Comparing rock and roll to baseball may be akin to comparing apples to coconuts, but if we are so caught up in who's been naughty and nice in their career, the Beatles (1988), the Rolling Stones (1989), nor even Johnny Cash (1992) would have been enshrined in Cleveland's museum.
No one wants their child to grow up and act like Mick Jagger, but his success is undeniable. Cash was hardly an alter boy either, but we proudly tell anyone listening from other states that he was an Arkansan.
Saying that Roger Clemons and Barry Bonds don't belong in the Baseball Hall of Fame because of suspected steroid use is just as hypocritical. Yes, cheating to get an upper hand is different than anything the wild boys of rock and roll -- or country music -- may have done, but it is certainly no more wrong.
Clemons and Bonds, and others like Rafael Palmeiro and Mark McGwire may not be the greatest people that ever walked the face of the earth, but they also did not break any Major League Baseball rules while they were playing. It was only after they accomplished what they did along the way did baseball begin testing for performance enhancing drugs.
No one is defending these guys as role models for our youth. Bonds was a jerk long before his head began to swell to the size of a medicine ball. But being a jerk has never kept anyone out of the Hall of Fame. Working with the Alabama Sports Hall of Fame in the early 1990s, I was fortunate to meet both Willie Mays and Hank Aaron. Aaron was as fine a gentleman as you could ever imagine. Mays was about as warm as the Arctic Circle.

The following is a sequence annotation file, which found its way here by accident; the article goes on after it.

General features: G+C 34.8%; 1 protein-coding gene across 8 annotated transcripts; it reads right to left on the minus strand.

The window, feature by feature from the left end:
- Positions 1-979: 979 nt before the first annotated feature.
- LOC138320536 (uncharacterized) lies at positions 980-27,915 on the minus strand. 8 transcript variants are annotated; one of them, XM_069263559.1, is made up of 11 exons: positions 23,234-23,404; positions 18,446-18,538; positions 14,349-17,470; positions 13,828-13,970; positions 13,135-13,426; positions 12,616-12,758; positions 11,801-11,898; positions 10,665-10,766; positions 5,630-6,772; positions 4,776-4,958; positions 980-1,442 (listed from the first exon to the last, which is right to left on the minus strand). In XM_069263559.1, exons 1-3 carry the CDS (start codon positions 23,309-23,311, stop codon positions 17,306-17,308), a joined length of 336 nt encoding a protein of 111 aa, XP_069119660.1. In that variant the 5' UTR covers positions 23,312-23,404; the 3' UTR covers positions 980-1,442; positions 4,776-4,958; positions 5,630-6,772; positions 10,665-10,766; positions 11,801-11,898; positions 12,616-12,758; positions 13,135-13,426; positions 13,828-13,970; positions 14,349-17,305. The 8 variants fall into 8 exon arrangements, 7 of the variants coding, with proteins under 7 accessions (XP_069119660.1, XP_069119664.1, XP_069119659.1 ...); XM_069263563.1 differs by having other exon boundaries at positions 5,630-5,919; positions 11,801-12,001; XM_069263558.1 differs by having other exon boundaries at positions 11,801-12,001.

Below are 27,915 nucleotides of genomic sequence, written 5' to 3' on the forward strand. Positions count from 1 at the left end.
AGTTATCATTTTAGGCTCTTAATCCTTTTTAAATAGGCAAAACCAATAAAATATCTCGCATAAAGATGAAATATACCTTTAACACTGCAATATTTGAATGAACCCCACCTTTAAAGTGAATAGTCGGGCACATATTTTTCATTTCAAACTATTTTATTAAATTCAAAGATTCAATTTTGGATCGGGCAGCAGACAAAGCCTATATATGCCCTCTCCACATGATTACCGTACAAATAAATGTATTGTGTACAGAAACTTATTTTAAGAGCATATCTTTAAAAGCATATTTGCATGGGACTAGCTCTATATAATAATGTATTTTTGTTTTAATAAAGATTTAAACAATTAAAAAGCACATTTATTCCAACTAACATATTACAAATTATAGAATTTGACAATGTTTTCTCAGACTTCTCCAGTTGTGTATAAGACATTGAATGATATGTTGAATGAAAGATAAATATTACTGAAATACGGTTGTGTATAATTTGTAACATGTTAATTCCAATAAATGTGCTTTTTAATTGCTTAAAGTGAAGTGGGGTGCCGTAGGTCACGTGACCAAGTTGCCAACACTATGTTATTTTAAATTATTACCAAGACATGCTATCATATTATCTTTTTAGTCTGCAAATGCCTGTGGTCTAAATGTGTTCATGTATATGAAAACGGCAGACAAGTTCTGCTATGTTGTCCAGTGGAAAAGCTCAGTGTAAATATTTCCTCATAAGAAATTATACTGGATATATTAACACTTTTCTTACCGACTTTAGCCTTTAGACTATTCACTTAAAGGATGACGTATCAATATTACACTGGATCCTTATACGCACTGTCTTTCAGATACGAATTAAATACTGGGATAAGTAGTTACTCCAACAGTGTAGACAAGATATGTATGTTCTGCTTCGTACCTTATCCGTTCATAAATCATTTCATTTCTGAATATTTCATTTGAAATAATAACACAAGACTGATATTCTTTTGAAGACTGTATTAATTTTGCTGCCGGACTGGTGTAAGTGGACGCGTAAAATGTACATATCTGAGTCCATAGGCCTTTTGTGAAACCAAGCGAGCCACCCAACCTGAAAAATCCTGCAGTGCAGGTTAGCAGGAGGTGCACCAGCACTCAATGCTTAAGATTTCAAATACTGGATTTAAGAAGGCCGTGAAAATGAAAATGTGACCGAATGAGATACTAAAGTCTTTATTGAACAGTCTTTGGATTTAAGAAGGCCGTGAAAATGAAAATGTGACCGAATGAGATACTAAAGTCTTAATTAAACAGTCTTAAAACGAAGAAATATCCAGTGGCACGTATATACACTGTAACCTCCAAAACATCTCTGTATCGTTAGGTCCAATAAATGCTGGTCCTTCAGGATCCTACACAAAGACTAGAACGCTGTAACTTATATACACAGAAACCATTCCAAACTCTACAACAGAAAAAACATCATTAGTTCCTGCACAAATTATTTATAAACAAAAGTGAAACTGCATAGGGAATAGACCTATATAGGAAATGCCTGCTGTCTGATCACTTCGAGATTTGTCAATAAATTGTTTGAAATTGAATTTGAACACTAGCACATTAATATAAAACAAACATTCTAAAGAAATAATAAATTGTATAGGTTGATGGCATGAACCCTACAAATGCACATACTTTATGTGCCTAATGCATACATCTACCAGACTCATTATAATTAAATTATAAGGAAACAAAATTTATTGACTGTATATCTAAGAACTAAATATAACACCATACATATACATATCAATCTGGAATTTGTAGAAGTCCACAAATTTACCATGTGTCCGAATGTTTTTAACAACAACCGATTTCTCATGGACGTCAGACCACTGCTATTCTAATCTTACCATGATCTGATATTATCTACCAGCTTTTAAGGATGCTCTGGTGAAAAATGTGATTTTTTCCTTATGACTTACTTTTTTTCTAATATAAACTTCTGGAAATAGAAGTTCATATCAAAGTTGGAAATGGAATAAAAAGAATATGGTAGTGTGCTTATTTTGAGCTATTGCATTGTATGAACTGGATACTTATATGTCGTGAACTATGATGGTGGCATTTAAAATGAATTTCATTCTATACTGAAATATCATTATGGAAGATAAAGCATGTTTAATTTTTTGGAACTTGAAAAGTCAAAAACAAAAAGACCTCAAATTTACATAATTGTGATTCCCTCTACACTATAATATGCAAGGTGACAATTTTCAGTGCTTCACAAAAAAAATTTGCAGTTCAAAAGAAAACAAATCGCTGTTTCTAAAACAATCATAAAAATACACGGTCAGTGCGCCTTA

Being a role model has never been part of the criteria, either. Have you read about Mickey Mantle's exploits during his days as a New York Yankee? The farm boy from Oklahoma led the league in many categories, including womanizing, boozing and barroom brawls.
Of course, the Baseball Hall of Fame lost much of its appeal and credibility as the house of all-time greats when its voters decided to keep the all-time hit leader, Pete Rose, out. What Rose did as a player was never questioned. He did commit a major sin of the game as a manager by betting on the game, his own team in fact.
Bill Clinton had sexual relations with a White House intern. He not only remained in office, but is widely considered one of the best presidents of our generation.
We can all judge for ourselves the type of individual these players are, and everyone knows Aaron's home run total was more legitimate than the number compiled by Bonds. But, it is called the Baseball Hall of Fame, not the Moral Hall of Fame. These voters, I would bet, probably have some skeletons in their closets, too. Maybe we should have the players do an investigation into their lives and when something is found on them, their privilege of voting on who are the greatest to ever play America's favorite pastime can be revoked.
Perhaps then, and only then, can Cooperstown, N.Y., have a hit record like those in Cleveland.